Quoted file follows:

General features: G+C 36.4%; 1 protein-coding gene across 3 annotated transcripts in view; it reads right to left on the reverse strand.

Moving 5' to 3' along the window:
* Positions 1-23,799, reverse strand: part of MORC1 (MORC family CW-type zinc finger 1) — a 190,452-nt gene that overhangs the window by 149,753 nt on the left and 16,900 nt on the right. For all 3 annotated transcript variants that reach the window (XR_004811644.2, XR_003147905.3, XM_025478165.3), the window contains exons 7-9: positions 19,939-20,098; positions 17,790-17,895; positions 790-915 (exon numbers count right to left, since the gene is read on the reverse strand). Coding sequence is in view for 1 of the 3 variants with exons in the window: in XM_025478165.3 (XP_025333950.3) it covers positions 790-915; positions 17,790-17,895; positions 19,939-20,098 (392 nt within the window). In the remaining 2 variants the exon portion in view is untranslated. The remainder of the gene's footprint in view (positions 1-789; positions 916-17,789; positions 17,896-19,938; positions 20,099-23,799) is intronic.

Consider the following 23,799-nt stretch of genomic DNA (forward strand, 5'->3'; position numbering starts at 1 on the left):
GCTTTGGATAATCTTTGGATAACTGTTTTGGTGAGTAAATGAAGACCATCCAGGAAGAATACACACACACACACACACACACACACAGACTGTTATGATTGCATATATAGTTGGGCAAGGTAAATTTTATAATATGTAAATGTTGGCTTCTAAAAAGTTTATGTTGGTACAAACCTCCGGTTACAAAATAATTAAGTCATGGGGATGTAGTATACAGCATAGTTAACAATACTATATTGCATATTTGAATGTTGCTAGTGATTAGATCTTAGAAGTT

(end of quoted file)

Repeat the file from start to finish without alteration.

General features: G+C 36.4%; 1 protein-coding gene across 3 annotated transcripts in view; it reads right to left on the reverse strand.

Moving 5' to 3' along the window:
* Positions 1-23,799, reverse strand: part of MORC1 (MORC family CW-type zinc finger 1) — a 190,452-nt gene that overhangs the window by 149,753 nt on the left and 16,900 nt on the right. For all 3 annotated transcript variants that reach the window (XR_004811644.2, XR_003147905.3, XM_025478165.3), the window contains exons 7-9: positions 19,939-20,098; positions 17,790-17,895; positions 790-915 (exon numbers count right to left, since the gene is read on the reverse strand). Coding sequence is in view for 1 of the 3 variants with exons in the window: in XM_025478165.3 (XP_025333950.3) it covers positions 790-915; positions 17,790-17,895; positions 19,939-20,098 (392 nt within the window). In the remaining 2 variants the exon portion in view is untranslated. The remainder of the gene's footprint in view (positions 1-789; positions 916-17,789; positions 17,896-19,938; positions 20,099-23,799) is intronic.

Consider the following 23,799-nt stretch of genomic DNA (forward strand, 5'->3'; position numbering starts at 1 on the left):
GCTTTGGATAATCTTTGGATAACTGTTTTGGTGAGTAAATGAAGACCATCCAGGAAGAATACACACACACACACACACACACACACAGACTGTTATGATTGCATATATAGTTGGGCAAGGTAAATTTTATAATATGTAAATGTTGGCTTCTAAAAAGTTTATGTTGGTACAAACCTCCGGTTACAAAATAATTAAGTCATGGGGATGTAGTATACAGCATAGTTAACAATACTATATTGCATATTTGAATGTTGCTAGTGATTAGATCTTAGAAGTT